In 853 BC a league formed by the kingdoms of Hamath, Arvad, the Ammonites, "Ahab of Israel" and other neighboring kings, under the leadership of king Hadadezer of Damascus, fought an indecisive battle against him at Karkar (Qarqar), and other battles followed in 849 and 846 BC.
In 842, Shalmaneser campaigned against Hadadezer's successor Hazael, forcing him to take refuge within the walls of his capital. While Shalmaneser was unable to capture Damascus, he devastated its territory, and Jehu of Israel (whose ambassadors are represented on the Black Obelisk now in the British Museum) with the Phoenician cities prudently sent tribute to him. Babylonia had already been conquered as far as the marshes of the Chaldaeans in the south, and the Babylonian king put to death.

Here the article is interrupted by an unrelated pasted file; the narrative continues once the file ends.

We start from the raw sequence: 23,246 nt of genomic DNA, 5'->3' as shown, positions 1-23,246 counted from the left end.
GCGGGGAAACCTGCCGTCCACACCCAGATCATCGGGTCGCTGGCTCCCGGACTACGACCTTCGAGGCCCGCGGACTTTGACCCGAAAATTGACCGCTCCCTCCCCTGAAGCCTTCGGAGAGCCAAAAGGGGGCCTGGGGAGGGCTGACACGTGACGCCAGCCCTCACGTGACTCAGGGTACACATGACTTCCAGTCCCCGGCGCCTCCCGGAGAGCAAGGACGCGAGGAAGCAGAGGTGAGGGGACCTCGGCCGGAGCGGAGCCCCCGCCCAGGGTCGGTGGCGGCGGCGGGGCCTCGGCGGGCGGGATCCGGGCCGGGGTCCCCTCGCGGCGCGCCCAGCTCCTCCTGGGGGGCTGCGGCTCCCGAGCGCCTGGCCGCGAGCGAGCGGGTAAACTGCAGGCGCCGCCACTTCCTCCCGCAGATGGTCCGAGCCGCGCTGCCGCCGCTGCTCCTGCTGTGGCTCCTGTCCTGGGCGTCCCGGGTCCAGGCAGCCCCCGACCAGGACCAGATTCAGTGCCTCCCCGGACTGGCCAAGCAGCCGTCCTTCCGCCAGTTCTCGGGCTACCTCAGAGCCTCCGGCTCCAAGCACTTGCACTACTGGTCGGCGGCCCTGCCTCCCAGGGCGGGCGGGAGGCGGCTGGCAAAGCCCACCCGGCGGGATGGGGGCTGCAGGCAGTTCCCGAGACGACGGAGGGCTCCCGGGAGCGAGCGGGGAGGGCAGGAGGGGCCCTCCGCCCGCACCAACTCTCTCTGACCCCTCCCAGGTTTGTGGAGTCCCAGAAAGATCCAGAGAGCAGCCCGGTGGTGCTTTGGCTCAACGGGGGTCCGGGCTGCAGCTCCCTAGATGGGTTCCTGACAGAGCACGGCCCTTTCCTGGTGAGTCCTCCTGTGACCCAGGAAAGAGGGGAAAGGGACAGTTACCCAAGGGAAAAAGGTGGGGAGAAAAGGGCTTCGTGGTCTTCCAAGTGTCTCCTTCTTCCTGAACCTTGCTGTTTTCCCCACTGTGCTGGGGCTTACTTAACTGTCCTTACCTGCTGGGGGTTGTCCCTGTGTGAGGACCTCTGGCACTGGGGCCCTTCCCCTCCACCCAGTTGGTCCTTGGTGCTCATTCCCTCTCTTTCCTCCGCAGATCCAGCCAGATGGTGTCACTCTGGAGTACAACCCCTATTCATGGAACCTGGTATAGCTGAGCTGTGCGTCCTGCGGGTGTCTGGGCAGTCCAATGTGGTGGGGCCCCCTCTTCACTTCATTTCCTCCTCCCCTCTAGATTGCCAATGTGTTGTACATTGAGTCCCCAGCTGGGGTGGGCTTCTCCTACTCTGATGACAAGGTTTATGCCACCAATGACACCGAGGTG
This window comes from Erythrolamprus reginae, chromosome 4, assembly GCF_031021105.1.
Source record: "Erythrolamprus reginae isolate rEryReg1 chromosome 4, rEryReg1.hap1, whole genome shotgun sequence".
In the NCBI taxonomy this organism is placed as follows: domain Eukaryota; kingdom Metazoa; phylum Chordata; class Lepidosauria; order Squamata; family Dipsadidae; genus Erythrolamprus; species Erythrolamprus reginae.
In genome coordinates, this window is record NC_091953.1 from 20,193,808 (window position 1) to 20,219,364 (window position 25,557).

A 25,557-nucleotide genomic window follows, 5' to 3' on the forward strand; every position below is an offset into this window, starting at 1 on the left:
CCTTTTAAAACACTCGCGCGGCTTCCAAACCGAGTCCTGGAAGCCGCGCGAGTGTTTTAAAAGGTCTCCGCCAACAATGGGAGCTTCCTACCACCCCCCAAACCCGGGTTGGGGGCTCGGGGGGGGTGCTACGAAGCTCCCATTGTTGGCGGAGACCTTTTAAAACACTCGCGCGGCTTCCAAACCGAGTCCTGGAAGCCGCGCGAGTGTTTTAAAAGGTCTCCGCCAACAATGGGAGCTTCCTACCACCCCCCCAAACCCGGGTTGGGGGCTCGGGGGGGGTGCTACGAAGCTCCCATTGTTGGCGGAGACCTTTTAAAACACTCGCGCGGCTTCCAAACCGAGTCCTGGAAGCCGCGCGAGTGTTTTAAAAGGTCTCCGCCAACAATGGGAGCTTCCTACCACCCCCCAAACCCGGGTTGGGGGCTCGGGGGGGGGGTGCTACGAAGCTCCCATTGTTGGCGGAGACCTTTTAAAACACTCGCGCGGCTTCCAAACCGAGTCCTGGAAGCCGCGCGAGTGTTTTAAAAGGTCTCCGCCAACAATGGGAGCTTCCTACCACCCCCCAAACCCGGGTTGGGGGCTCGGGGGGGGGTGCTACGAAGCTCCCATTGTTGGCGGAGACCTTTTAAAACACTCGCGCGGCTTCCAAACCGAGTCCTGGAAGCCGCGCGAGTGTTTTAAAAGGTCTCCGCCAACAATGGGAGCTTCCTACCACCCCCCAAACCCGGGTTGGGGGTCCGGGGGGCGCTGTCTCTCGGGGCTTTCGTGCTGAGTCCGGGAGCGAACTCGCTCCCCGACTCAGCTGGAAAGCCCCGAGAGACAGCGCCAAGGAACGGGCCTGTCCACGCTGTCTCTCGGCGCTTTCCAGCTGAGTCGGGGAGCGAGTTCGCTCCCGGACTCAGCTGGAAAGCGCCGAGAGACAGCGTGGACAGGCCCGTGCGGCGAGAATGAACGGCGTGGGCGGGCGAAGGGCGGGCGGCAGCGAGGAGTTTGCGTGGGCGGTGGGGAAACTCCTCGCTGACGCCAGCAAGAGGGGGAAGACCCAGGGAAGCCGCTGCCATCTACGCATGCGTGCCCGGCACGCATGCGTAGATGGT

In 836, Shalmaneser made an expedition against the Tibareni (Tabal) which was followed by one against Cappadocia, and in 832 came another the campaign against Urartu. In the following year, age required the king to hand over the command of his armies to the Tartan (commander-in-chief), and six years later Nineveh and other cities revolted against him under his rebel son Assur-danin-pal. Civil war continued for two years; but the rebellion was at last crushed by Shamshi-Adad V, another son of Shalmaneser. Shalmaneser died soon afterwards. He had built a palace at Calah, and the annals of his reign are engraved on an obelisk of black marble which he erected there.